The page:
OSU researcher provides insight for hemp resilience to extreme heat

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Recent extreme summer heat waves in the Pacific Northwest – such as the 2021 heat dome that resulted in record-setting high temperatures across the state – have been detrimental to the hemp growers of Oregon. Many farmers lost a large amount of crop, which has instilled lots of doubt about yield quantities in the future as the climate continues to change and these heat waves become more common. Gordon Jones, an Oregon State University assistant professor of general agriculture and Extension faculty member at the Southern Oregon Research and Extension Center, has provided helpful insight to hemp agriculturists.

Water and irrigation are key to having a healthy hemp crop. However, during high temperatures like the ones in 2021, water might have been shut off on some areas. Without enough water, hemp can turn yellow and crisp, leaving it unsuitable for markets. Jones recommends planning ahead of time for hot weather. By paying attention to the news and the water conditions of reservoirs in winter, growers can decide the best course of action for hemp season.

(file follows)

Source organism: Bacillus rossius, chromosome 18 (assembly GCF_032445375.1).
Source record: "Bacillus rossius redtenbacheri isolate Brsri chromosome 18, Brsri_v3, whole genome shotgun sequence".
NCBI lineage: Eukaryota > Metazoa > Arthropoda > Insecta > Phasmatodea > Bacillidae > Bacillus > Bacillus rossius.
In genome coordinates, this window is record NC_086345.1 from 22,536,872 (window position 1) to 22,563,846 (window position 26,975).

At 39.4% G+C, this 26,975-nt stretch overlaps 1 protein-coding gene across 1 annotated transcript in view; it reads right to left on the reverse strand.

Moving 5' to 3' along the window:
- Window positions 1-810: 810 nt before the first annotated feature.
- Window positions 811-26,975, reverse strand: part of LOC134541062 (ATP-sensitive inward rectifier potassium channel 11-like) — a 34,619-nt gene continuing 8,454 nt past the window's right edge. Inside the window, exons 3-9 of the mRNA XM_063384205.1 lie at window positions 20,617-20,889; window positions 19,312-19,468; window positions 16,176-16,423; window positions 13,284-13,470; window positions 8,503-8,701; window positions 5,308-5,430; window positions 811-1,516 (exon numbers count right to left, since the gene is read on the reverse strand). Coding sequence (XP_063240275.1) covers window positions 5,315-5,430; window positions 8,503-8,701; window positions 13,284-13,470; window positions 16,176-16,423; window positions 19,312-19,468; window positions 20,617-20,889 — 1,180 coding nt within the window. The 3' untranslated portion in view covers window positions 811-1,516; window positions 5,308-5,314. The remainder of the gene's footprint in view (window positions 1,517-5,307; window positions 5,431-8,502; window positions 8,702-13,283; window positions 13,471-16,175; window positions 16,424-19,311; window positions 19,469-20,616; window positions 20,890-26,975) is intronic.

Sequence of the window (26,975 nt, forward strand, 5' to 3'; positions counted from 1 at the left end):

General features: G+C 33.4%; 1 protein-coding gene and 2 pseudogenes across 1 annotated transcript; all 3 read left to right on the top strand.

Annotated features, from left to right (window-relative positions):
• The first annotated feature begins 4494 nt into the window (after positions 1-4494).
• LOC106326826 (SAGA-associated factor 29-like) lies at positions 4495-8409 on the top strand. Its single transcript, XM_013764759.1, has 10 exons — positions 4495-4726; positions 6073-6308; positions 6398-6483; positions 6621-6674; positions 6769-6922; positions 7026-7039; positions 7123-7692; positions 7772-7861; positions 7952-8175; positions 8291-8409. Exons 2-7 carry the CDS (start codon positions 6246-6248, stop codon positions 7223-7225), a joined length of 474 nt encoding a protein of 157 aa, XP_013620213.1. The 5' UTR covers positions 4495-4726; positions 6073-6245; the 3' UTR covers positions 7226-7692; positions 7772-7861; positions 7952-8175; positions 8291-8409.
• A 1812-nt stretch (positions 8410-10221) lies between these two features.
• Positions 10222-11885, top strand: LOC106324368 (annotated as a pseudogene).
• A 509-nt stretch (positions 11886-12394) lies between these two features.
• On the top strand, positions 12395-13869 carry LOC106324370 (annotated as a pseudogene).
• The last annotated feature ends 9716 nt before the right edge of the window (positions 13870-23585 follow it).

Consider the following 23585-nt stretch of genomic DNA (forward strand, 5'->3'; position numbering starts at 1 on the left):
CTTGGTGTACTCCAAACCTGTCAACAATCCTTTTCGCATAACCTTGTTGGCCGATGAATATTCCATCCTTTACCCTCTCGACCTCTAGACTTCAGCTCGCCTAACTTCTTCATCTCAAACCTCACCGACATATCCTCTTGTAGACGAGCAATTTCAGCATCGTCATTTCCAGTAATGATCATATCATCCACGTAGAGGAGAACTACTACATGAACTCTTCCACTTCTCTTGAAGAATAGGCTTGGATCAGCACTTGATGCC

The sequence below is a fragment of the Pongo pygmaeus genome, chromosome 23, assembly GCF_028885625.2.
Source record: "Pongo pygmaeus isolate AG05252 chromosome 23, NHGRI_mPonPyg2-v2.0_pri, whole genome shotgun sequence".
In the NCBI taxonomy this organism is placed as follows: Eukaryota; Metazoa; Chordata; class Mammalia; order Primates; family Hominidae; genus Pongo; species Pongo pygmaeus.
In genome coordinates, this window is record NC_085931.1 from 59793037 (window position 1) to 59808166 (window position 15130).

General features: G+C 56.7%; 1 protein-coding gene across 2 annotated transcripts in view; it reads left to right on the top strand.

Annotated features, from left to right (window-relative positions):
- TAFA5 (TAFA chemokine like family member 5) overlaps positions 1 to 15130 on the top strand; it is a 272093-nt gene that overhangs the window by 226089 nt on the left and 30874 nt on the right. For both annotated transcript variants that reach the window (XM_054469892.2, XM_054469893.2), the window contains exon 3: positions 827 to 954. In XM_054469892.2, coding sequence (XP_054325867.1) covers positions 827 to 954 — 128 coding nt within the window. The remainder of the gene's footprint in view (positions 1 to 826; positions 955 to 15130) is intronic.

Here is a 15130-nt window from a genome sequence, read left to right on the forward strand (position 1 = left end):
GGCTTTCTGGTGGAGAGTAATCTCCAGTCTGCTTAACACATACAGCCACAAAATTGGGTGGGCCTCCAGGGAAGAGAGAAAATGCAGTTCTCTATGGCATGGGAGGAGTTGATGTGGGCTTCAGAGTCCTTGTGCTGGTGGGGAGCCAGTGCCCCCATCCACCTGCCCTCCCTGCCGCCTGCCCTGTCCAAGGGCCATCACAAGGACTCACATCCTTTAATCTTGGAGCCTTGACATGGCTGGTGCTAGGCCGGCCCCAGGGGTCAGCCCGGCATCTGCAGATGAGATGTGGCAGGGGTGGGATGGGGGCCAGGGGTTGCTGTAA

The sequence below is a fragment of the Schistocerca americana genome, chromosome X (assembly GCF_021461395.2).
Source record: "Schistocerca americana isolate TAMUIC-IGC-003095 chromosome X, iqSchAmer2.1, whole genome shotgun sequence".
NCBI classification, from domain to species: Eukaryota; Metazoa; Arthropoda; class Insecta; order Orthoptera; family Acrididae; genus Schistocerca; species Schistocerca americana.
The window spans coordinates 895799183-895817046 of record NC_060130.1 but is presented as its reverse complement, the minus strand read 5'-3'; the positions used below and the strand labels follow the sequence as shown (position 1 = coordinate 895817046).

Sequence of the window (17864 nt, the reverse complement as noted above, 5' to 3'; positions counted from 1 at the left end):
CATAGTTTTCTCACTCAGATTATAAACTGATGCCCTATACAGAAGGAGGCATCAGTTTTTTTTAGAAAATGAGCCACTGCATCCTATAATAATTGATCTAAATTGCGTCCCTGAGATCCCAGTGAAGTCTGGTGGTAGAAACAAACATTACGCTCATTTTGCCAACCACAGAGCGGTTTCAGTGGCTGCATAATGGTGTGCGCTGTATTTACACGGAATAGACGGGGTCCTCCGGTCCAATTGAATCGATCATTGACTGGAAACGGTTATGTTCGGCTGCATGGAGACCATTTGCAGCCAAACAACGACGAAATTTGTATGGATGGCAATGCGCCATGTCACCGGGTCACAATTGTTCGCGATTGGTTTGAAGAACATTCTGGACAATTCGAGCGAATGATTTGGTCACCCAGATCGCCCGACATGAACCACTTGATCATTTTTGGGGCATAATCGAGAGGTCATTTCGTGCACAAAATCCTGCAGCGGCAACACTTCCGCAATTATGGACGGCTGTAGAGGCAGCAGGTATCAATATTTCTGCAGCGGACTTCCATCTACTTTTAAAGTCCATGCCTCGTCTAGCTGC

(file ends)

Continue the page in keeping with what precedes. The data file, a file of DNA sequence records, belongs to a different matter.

If it appears that it will be a dry year, Jones suggests using varieties of hemp with shorter growing seasons, such as autoflowering hemp. These plants can grow to maturity in as little as 50-75 days, which is crucial for their ability to survive. Though challenging, growers should also consider looking into backup water sources, such as a building a personal well or pond, as doing so will allow for a more sustainable crop. When hemp has been in the ground and has grown good roots, it will be resilient, according to Jones.

“That's what we saw for those who planted in early June in 2021, a couple weeks before the heat wave. When they had gotten through transplant shock, they did fine,” he said.

Jones and his OSU colleagues will continue to investigate hemp and its potential to thrive in various environments across the state.

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